Which is Best for You: Road Bike or Mountain Bike?

Riding a bike is one of those Hallmark things most of us learned as children.  Which means that it could be one of the outdoor sports that most of us would get into as adults with relative ease. I have mountain biked for a couple of years now, but have just very recently picked up road cycling as well. I love both in equal measure, although I will say that I find myself riding my road bike more lately.

Although both are essentially the same sport using a different type of bike, there are some noticeable differences. If you've been contemplating getting a "grown up" bike, I thought I would share a few tips on which to pick: road bike or mountain bike.

IF: You like speed and the idea of rolling down a hill at 35 miles per hour or more doesn't bother you

THEN:  Road Bike

If you are looking for a fast ride, a road bike would be your best bet.  Road bikes generally weigh less and therefore, could get you places faster than a mountain bike would. Aerodynamics is more a consideration in road bicycles than it is in mountain bikes.

IF: You like quiet rides immersed in nature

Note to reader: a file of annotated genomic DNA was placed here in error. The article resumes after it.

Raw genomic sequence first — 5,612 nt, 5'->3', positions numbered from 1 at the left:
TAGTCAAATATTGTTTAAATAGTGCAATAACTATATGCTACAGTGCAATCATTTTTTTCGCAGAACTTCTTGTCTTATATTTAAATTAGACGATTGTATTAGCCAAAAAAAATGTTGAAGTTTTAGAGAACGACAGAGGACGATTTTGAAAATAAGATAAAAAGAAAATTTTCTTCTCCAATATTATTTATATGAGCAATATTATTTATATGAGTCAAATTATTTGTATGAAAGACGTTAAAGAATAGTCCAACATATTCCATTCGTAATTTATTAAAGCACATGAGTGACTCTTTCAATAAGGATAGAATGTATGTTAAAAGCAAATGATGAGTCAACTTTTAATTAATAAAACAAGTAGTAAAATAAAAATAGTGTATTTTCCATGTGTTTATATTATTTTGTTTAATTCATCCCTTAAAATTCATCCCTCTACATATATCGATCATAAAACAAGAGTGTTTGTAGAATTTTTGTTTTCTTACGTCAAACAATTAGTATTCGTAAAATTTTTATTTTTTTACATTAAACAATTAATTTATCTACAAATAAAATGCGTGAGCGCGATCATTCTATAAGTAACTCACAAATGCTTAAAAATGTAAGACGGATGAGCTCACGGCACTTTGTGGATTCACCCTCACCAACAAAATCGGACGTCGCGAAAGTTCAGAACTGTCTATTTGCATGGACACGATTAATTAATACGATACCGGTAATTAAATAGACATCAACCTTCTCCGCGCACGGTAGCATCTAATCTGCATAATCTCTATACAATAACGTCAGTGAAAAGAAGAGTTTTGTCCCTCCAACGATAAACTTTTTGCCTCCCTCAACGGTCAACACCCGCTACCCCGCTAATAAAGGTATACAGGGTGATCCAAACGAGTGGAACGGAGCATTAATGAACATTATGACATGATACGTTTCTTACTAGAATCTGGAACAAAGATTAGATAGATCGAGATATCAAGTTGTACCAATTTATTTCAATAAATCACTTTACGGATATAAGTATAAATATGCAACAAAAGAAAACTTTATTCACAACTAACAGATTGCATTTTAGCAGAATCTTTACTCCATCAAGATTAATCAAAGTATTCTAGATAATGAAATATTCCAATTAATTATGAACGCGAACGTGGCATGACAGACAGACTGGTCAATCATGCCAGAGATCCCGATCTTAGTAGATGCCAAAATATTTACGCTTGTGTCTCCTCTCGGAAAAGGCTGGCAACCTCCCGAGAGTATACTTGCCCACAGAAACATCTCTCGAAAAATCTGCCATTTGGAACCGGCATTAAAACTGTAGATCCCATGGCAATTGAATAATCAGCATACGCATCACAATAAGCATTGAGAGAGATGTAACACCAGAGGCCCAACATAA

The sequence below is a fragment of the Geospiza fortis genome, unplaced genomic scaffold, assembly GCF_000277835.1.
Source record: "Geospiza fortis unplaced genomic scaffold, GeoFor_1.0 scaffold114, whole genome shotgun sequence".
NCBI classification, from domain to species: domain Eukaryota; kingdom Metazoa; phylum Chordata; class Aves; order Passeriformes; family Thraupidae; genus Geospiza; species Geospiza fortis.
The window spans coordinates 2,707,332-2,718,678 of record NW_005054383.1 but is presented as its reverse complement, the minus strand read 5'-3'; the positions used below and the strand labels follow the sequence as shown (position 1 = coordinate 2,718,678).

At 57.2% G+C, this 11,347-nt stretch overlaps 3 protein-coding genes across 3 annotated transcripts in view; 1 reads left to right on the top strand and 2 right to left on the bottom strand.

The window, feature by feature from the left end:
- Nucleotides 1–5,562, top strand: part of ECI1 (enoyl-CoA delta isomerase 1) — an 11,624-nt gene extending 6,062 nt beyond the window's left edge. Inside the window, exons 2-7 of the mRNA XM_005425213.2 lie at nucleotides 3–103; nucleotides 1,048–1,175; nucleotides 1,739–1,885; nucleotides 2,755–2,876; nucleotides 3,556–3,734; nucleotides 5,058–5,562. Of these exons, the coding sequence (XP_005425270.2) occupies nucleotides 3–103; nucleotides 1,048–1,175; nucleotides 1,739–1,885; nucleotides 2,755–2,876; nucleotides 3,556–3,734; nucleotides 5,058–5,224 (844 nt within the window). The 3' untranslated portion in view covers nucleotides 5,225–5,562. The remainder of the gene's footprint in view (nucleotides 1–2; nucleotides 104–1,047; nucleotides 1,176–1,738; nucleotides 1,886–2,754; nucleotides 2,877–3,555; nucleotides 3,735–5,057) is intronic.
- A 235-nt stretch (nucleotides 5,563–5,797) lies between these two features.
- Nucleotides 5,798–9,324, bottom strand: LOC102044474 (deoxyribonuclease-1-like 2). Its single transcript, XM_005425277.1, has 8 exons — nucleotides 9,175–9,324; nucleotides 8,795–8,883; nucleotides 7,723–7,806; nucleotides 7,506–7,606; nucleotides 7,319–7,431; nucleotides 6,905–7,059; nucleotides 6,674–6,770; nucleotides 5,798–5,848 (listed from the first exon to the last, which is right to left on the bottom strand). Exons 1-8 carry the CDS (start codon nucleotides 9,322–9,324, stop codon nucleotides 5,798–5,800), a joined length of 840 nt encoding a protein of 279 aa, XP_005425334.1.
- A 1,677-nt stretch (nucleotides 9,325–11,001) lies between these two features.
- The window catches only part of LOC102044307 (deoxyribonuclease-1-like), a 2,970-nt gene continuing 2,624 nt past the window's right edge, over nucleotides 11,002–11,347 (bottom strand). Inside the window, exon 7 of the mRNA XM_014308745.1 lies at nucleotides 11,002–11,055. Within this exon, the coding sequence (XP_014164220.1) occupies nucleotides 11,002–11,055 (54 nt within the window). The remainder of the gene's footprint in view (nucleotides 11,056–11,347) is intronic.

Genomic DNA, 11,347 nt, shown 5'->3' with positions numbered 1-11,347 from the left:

THEN:  Mountain Bike

Mountain biking is done on trails in mountains and forests so you are always amidst nature. You can get to secluded places of scenic natural beauty such as creeks and lakes that you can sometimes only access by hiking. Road cycling, on the other hand, is intended to be done on pavement so you are riding on streets and roads that you are most likely sharing with cars and vehicles.

Road Bike or Mountain Bike

IF: You live in a highly urbanized area with not a lot of options for trails

THEN: Road Bike

Bicycles are an investment which you are only going to get a return on if you ride frequently. Consider where you live when selecting a bike. If from where you live, it takes an hour or so of driving in a car to get to a mountain bike trail, then perhaps a road bike is better for you. If you are going to get more out of a bike that you can just ride when you step out the door, then by all means, go for a road bike.

IF: You are envisioning consistently riding your bike for distances over 10 miles

THEN:  Road Bike

Mountain bikes have thicker tires and they tend to be clunkier and heavier. This is great for off-road, but for efficiency on long distances, I would recommend getting a road bike. If you are considering a bike to use for a commute to work or school, a road bike would get you there faster with the least amount of energy on your part.

road bike or mountain bike

IF: You are concerned about comfort on the saddle

THEN: Mountain Bike

The drop bars on a race bike turn very many people off and admittedly, starting out on a road bike with that awkward bent-over position can be quite uncomfortable in the beginning. Road bikes are built to be fast, lightweight machines, so if there is a little bit of weight to be saved by putting less padding on a saddle, bike manufacturers will do it.